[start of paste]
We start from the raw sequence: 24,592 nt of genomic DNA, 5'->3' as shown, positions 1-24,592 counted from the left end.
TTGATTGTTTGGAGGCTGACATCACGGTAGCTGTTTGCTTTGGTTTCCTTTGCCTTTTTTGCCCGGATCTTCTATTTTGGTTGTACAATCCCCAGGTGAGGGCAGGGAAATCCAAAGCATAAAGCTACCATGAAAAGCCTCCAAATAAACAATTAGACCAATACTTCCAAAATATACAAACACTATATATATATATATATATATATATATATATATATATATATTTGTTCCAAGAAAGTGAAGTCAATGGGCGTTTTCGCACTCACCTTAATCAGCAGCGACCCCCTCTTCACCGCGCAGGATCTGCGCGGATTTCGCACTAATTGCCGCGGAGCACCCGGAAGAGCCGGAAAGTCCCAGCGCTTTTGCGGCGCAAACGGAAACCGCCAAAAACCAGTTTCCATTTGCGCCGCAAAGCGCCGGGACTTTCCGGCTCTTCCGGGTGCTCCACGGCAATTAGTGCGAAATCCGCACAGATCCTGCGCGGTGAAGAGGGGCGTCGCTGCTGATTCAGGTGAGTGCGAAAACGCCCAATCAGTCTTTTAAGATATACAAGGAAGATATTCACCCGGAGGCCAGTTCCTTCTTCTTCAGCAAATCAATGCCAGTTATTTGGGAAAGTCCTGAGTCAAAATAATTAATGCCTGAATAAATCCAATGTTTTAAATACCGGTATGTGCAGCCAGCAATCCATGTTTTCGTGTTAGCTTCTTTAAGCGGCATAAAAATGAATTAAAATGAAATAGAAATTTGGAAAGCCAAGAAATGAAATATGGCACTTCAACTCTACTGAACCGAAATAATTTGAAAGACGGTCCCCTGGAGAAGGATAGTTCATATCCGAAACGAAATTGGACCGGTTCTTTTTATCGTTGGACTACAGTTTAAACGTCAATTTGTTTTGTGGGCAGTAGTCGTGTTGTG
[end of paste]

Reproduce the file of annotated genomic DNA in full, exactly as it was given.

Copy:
We start from the raw sequence: 24,592 nt of genomic DNA, 5'->3' as shown, positions 1-24,592 counted from the left end.
TTGATTGTTTGGAGGCTGACATCACGGTAGCTGTTTGCTTTGGTTTCCTTTGCCTTTTTTGCCCGGATCTTCTATTTTGGTTGTACAATCCCCAGGTGAGGGCAGGGAAATCCAAAGCATAAAGCTACCATGAAAAGCCTCCAAATAAACAATTAGACCAATACTTCCAAAATATACAAACACTATATATATATATATATATATATATATATATATATATATATTTGTTCCAAGAAAGTGAAGTCAATGGGCGTTTTCGCACTCACCTTAATCAGCAGCGACCCCCTCTTCACCGCGCAGGATCTGCGCGGATTTCGCACTAATTGCCGCGGAGCACCCGGAAGAGCCGGAAAGTCCCAGCGCTTTTGCGGCGCAAACGGAAACCGCCAAAAACCAGTTTCCATTTGCGCCGCAAAGCGCCGGGACTTTCCGGCTCTTCCGGGTGCTCCACGGCAATTAGTGCGAAATCCGCACAGATCCTGCGCGGTGAAGAGGGGCGTCGCTGCTGATTCAGGTGAGTGCGAAAACGCCCAATCAGTCTTTTAAGATATACAAGGAAGATATTCACCCGGAGGCCAGTTCCTTCTTCTTCAGCAAATCAATGCCAGTTATTTGGGAAAGTCCTGAGTCAAAATAATTAATGCCTGAATAAATCCAATGTTTTAAATACCGGTATGTGCAGCCAGCAATCCATGTTTTCGTGTTAGCTTCTTTAAGCGGCATAAAAATGAATTAAAATGAAATAGAAATTTGGAAAGCCAAGAAATGAAATATGGCACTTCAACTCTACTGAACCGAAATAATTTGAAAGACGGTCCCCTGGAGAAGGATAGTTCATATCCGAAACGAAATTGGACCGGTTCTTTTTATCGTTGGACTACAGTTTAAACGTCAATTTGTTTTGTGGGCAGTAGTCGTGTTGTG